And again, what is YOUR idea to make health care affordable? So far all you have done is critiqued mine without offering any ideas. I agree that I don't want the government fully in charge of it. I've seen way to many people screwed by the VA including family members. But something has to be done. I've also seen what paying for a long, drawn out medical emergency can do to people.
Create competition.
 

SlugSlinger

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i just got a 400 something dollar bill today from the hospital from an ER visit for my daughter back in March. Complete with a phone call today saying I’m late. Already paid 2900 something to the hospital when the first bill came in back in April. Which was the total. I hate our medical system. You get unexpected bills for months/years afterwards and have to spend way too much time arguing with insurance and hospitals.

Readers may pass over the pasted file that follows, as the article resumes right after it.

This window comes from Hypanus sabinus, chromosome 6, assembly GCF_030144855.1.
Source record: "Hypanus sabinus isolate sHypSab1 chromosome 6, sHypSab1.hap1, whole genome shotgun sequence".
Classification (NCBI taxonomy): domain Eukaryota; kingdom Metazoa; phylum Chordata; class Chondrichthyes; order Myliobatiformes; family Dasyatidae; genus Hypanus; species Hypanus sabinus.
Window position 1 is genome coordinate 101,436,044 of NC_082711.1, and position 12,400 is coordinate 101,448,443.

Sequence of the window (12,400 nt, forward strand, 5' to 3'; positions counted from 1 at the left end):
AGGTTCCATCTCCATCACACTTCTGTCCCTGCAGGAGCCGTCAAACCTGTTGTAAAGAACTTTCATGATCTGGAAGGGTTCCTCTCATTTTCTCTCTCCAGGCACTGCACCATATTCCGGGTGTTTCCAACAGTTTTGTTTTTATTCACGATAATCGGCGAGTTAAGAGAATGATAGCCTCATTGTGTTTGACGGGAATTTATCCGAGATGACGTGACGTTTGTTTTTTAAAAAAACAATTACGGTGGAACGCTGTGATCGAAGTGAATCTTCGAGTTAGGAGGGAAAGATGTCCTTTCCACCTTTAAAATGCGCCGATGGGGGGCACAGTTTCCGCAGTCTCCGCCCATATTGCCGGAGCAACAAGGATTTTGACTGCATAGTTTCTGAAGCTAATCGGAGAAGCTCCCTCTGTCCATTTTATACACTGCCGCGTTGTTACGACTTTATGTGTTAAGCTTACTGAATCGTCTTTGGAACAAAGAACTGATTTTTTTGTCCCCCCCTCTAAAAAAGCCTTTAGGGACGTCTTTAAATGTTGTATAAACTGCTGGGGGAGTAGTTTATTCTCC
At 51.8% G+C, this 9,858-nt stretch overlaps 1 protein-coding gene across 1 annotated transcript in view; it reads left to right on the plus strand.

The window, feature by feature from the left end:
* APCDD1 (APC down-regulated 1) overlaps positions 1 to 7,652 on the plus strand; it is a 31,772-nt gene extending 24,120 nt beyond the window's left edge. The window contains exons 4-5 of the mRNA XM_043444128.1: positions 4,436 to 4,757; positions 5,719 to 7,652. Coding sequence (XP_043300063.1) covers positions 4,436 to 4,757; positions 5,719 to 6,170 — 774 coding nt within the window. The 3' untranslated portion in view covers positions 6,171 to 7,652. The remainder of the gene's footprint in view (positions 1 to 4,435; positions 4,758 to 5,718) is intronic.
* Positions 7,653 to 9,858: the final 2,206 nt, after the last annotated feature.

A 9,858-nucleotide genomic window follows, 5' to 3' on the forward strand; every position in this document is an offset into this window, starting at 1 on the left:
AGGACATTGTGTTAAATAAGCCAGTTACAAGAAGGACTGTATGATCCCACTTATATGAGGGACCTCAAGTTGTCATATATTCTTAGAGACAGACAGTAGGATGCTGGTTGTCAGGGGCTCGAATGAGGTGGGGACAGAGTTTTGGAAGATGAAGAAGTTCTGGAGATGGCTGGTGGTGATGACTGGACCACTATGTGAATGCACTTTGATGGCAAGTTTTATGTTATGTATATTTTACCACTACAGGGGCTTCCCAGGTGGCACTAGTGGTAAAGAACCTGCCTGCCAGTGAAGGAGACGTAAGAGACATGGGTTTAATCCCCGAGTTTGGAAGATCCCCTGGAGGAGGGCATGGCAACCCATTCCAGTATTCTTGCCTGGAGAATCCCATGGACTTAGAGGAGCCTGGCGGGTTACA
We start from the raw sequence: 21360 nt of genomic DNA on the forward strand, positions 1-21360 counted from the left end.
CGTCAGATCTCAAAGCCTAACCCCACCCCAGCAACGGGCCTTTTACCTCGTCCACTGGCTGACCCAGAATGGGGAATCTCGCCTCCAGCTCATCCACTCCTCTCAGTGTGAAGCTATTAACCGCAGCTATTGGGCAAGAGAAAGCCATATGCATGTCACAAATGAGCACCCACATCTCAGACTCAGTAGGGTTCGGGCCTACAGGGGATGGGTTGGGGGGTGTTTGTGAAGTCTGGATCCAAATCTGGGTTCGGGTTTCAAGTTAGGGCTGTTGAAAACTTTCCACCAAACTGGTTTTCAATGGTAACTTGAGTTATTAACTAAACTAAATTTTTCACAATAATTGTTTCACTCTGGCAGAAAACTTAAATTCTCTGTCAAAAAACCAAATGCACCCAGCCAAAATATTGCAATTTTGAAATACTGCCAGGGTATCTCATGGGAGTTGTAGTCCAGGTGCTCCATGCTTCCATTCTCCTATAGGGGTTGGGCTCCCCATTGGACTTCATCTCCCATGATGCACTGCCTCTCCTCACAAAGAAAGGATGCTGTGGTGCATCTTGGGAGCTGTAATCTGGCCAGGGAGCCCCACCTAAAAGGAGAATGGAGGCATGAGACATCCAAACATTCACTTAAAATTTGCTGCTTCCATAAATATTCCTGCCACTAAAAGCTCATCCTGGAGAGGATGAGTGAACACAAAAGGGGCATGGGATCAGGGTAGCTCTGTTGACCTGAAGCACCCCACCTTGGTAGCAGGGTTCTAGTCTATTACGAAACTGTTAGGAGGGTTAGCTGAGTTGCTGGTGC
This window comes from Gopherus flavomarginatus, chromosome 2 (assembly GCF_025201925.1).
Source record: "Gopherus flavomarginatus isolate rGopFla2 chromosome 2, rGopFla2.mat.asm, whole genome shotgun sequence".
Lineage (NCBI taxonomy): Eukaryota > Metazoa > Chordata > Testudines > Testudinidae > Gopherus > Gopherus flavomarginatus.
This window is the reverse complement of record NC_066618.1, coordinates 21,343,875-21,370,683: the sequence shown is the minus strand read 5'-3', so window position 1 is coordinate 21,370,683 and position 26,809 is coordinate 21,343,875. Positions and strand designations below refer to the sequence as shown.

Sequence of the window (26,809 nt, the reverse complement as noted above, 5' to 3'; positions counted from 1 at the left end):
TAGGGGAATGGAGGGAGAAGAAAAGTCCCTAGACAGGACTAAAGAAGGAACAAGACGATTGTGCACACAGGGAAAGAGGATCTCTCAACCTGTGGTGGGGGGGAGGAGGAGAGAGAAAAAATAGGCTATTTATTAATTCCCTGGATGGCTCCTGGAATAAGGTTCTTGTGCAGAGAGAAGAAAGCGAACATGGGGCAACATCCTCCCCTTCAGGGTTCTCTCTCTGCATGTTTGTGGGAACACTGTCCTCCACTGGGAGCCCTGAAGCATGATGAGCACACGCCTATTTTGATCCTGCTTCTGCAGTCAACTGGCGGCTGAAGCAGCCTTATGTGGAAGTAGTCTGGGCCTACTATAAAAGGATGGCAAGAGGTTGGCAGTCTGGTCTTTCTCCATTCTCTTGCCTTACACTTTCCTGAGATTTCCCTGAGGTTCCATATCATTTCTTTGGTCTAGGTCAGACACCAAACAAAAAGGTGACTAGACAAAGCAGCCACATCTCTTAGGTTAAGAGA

Does this apply to your situation?

 

Tanis143

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Create competition.
How can there be competition? For hospitals, you really don't have a choice nor a chance to compare prices when you are being rushed to the emergency room. For medication, thankfully a lot of the day to day meds are available in generic form, but some of the most needed (i.e. insulin and epi pens) those patents are closely guarded and the costs for those two alone have skyrocketed. It took several years and almost an act of congress to get a generic form of the epi pen to the market. The name brand of an epipen is almost $700 per set of 2 while the generic is half that, before insurance. You used to be able to get a set of epipens (name brand mind you) for $94 before Mylan bought the patent in 2007. Tell me how that model is working. The same thing happened with insulin. Both these drugs are life saving yet there are people everyday who die because they could not afford them.